DURHAM, The warden has appointed Rev. T. W. Peile vice- | They have also established three fellowshipe, to be held mast. for current year. The dean and chapter have for six years, if not vacated by marriage or preferment, annexed two fellowships to the two chaplainships, held and to be filled up in 1839, 41, 43. by Rev. J. Cundill, B.A., and Rev. T. Garnett, B.A.

100
51

Proceedings of Societies.
ADDITIONAL CURATES' SOCIETY.

steps taken to locate large bodies of settlers in New We have been requested to invite the attention of our

Zealand must likewise needs have an important bearing readers to an advertisement respecting the Additional

on the mission. Toward these parties it will be the duty Curates' Society, the object of which is to supply to

of the missionaries to conduct themselves in a kind and incumbents of poor and populous parishes the means

friendly manner, at the same time that they rigidly abstain of providing additional clergymen. A very general

from mixing themselves up with their plans and prowish has been expressed, during the last two years,

ceedings. The progressive enlargement of the mission that a district-society should be organised in this

to its present extent,-especially in the new circumstances university (as is the case at Oxford, Bristol, Man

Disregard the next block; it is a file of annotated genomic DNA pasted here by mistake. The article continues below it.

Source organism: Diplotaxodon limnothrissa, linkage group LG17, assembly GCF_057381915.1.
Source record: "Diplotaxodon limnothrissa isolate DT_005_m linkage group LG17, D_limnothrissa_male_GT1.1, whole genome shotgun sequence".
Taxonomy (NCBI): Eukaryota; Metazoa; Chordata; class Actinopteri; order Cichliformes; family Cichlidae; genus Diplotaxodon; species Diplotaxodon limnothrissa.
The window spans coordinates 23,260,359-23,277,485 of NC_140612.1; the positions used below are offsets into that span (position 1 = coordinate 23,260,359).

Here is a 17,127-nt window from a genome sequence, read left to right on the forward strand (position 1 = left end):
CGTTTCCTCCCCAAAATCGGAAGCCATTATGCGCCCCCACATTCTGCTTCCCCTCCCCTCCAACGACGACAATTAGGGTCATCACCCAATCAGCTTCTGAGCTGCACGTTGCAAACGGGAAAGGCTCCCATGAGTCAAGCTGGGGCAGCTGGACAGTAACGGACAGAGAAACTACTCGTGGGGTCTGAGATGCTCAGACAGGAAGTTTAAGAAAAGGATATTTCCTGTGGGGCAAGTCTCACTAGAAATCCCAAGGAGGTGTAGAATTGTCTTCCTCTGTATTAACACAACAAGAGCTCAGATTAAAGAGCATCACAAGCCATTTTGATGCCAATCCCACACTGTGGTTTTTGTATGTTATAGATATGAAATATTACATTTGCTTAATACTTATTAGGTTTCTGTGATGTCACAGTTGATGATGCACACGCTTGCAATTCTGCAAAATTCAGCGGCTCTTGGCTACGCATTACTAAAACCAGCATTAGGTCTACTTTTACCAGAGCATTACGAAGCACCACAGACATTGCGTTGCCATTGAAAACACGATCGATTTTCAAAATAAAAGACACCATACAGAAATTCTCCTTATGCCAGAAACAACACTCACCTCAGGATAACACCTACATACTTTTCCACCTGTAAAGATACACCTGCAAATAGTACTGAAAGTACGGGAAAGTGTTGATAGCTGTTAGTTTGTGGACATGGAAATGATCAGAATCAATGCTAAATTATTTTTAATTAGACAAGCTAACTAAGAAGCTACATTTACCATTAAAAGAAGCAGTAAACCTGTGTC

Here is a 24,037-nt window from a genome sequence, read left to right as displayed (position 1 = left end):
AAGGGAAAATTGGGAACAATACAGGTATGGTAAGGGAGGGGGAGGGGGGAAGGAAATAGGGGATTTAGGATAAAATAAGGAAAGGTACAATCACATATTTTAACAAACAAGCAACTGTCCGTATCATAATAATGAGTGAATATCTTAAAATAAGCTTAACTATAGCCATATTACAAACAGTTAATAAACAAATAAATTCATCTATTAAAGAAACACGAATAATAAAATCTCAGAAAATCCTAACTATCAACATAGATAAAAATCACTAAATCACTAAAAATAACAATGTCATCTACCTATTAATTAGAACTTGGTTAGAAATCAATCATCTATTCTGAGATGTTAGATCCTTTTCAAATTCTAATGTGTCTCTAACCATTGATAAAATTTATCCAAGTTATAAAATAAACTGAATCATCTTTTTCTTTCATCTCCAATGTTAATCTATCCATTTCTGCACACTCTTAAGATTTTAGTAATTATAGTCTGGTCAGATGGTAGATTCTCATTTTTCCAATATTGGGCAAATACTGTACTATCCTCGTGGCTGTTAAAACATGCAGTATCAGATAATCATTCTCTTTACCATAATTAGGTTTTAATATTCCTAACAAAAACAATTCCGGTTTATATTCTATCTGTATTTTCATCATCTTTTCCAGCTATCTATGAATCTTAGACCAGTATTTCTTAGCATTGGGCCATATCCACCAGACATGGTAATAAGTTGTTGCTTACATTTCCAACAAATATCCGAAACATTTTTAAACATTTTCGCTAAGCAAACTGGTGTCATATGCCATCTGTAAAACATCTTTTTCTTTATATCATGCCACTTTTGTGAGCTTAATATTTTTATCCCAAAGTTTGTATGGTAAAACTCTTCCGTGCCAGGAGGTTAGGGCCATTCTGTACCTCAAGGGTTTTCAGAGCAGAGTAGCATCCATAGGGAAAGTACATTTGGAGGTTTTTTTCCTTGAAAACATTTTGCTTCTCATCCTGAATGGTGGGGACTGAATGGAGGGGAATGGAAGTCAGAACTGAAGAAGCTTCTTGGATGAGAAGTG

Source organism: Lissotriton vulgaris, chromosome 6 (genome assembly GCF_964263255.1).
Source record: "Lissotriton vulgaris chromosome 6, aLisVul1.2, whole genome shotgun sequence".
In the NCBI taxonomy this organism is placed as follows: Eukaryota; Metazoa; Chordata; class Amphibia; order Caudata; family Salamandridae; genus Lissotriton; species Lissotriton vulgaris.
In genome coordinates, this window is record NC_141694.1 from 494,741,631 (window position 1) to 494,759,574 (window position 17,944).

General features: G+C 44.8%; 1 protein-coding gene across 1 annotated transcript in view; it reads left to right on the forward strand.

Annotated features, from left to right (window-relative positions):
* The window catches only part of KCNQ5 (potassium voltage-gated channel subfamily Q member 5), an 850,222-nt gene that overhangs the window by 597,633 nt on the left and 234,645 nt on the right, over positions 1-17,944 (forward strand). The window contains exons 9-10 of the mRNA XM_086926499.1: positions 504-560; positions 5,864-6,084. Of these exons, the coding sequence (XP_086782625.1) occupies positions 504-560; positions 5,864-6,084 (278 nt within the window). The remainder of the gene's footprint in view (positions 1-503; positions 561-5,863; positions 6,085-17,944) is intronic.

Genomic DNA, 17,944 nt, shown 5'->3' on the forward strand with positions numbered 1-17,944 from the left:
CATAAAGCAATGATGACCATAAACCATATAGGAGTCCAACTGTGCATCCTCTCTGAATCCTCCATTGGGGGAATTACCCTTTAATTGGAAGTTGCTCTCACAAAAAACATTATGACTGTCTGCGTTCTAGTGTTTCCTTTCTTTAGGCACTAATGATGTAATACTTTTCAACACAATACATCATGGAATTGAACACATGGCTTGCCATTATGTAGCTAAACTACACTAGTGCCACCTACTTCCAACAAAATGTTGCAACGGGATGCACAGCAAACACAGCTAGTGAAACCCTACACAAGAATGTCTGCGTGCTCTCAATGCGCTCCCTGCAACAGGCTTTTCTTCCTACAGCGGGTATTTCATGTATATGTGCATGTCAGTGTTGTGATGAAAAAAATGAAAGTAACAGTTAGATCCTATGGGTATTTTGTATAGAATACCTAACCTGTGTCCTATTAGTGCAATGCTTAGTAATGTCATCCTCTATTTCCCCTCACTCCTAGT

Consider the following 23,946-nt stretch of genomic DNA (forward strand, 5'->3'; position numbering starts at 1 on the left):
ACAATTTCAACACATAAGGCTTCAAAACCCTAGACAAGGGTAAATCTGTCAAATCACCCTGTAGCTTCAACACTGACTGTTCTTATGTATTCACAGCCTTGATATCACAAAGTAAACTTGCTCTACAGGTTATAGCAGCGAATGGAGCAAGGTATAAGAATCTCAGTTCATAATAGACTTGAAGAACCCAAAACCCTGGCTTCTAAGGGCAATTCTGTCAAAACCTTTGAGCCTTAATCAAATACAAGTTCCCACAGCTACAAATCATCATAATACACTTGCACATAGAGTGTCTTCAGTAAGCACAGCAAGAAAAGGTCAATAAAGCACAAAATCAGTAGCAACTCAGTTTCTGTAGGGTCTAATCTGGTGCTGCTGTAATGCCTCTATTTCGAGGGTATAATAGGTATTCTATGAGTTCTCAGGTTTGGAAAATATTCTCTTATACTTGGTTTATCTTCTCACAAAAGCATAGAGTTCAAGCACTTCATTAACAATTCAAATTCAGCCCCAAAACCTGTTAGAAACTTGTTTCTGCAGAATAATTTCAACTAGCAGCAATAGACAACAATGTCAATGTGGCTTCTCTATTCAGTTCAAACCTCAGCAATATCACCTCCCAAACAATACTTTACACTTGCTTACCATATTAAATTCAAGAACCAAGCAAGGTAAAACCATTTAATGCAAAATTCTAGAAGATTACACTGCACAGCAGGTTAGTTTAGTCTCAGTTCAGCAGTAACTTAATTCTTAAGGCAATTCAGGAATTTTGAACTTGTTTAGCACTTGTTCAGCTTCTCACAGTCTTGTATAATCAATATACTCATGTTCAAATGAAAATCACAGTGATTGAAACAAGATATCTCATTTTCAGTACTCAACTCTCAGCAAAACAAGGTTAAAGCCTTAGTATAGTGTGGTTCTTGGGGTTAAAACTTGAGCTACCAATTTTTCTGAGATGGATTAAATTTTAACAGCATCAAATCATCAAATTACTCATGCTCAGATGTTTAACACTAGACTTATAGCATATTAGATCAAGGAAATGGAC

in which it must hereafter be carried on, and the arrangechester, Bury St. Edmund's, and many other places

ments of an ecclesiastical nature, to which the committee throughout the country); and it is hoped that those who

look forward as the result of the bishop's visit,-call for approve of its object and management will signify their

modification in the administration of the mission, answerintentions, before the members of the university separate,

able to its advanced state and allered circumstances. The in sufficient numbers to ensure the formation of a district amount, too, to which the expenditure of the mission has committee against the beginning of the ensuing term.

of late risen, demands investigation, especially in the The following short statement will exhibit the present